MAAF has previously established alternatives to church at all of the national Military Academies, but this is the first support at any active duty military installation. Basic training is the first introduction of young enlistees to military service and obviously a high-stress environment. It is very often the first time away from home for these young men and women as well. Atheists and humanists arrive every week at Naval Station Great Lakes, Marine Corps Recruit Depot Parris Island, and the various Army Basic Training installations. MAAF continues to reach out to chaplains and commanders at other training installations.

All of this has been possible due to the courage of trainees to be different in a regimented institution and for local volunteers like Vicki and Debbie to give their time and money to support fellow humanists and other interested trainees.

14 Responses to Humanist Alternatives to Church at Air Force Basic Training

  1. Pingback: Service Academy Trainees Benefit from Humanist Services - Military Association of Atheists & Freethinkers | Military Association of Atheists & Freethinkers

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  4. I recently graduated BMT and attended this meeting several times. It has grown a lot, there were sometimes 30 to 40 people in attendance, and before I arrived they said the number was over 50. It provides a really great place for atheists and humanists to gather and feel welcome while discussing some interesting topics.

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  6. Fantastic, I did not know about this group. I am donating today, and I encourage all the atheist’s serving our country to not hide on this matter; be free, and support will overflow. Speak out, as I will do so for all of you.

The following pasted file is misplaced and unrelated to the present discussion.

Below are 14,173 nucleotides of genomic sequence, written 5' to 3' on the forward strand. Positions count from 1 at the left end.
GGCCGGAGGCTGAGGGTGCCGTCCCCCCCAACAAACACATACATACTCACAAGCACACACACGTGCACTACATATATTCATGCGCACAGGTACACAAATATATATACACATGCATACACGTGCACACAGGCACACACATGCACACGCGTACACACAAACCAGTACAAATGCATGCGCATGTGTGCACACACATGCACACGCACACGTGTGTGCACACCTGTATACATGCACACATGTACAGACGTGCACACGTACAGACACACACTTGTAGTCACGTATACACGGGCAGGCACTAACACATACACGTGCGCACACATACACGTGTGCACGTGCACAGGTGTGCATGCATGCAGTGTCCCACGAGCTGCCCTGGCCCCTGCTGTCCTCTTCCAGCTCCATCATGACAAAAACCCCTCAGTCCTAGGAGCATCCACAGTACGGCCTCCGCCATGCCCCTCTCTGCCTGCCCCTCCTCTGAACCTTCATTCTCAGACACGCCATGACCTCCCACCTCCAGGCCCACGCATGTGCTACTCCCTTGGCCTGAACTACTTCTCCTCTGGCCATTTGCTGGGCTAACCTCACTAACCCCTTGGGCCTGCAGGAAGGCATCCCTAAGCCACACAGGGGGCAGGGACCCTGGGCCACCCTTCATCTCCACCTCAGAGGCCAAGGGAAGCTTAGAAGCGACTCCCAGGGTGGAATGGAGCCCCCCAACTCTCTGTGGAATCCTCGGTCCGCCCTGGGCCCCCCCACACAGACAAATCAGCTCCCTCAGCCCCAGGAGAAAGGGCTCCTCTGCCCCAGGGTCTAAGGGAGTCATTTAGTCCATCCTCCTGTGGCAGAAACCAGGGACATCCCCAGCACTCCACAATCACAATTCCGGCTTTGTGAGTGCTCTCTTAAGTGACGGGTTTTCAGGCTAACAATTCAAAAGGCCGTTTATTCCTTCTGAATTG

Thank you, for serving our great nation.
    Sandra Fletcher

  7. The Navy seems to be the most accomodating. When I was at Great Lakes in late 2010, they had various services on Friday nights and of course on Sundays. But Sunday morning we had ‘Holiday Routine’. We got to relax, shower for as long as we wanted, pretty much anything but sleep. There was cleaning, but that was once holiday routine was over and everyone was back from church.

  8. Lackland isn’t an Air Force base…it’s part of Joint Base San Antonio

  9. Lackland isn’t an Air Force base…it’s part of Joint Base San Antonio

  10. Pingback: MAAF article about changes in the Air Force stance on non-theists | Secular Hub

  11. When I went to AF basic if you didn’t attend a church service (Christian, Wiccan, Buddhist, etc.) then you had to stay in the barracks and clean the floors. So glad this is changing.

    • My experience exactly. I went to a Lutheran service, because that is what I was brought up with, just to get out of cleaning the floors. My dog tags said “No Religious Preference” even after I told them I was an atheist. It should have been “Prefers No Religon.” This was in 1977. It is good to see that things are changing, even if it has been a slow process.

    • I had to do the same even though I had belief which just was not on base.